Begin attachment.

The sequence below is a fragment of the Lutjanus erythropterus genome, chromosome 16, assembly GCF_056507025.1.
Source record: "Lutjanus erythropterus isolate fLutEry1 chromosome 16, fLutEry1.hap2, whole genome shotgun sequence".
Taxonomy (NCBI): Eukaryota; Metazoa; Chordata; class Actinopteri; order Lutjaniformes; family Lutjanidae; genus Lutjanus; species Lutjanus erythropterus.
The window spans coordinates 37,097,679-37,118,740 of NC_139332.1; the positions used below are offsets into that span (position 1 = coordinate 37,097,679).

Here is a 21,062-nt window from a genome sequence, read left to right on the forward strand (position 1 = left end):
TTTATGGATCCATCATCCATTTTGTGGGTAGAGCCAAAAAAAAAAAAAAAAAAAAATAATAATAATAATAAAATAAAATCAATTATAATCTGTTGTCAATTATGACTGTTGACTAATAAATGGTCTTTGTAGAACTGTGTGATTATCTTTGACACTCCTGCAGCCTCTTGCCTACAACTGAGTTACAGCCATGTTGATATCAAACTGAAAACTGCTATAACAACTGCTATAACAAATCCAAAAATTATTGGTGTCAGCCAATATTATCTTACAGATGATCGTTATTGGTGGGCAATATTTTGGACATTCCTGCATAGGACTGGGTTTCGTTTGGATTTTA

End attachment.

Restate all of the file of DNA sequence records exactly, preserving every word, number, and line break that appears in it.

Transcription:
The sequence below is a fragment of the Lutjanus erythropterus genome, chromosome 16, assembly GCF_056507025.1.
Source record: "Lutjanus erythropterus isolate fLutEry1 chromosome 16, fLutEry1.hap2, whole genome shotgun sequence".
Taxonomy (NCBI): Eukaryota; Metazoa; Chordata; class Actinopteri; order Lutjaniformes; family Lutjanidae; genus Lutjanus; species Lutjanus erythropterus.
The window spans coordinates 37,097,679-37,118,740 of NC_139332.1; the positions used below are offsets into that span (position 1 = coordinate 37,097,679).

Here is a 21,062-nt window from a genome sequence, read left to right on the forward strand (position 1 = left end):
TTTATGGATCCATCATCCATTTTGTGGGTAGAGCCAAAAAAAAAAAAAAAAAAAAATAATAATAATAATAAAATAAAATCAATTATAATCTGTTGTCAATTATGACTGTTGACTAATAAATGGTCTTTGTAGAACTGTGTGATTATCTTTGACACTCCTGCAGCCTCTTGCCTACAACTGAGTTACAGCCATGTTGATATCAAACTGAAAACTGCTATAACAACTGCTATAACAAATCCAAAAATTATTGGTGTCAGCCAATATTATCTTACAGATGATCGTTATTGGTGGGCAATATTTTGGACATTCCTGCATAGGACTGGGTTTCGTTTGGATTTTA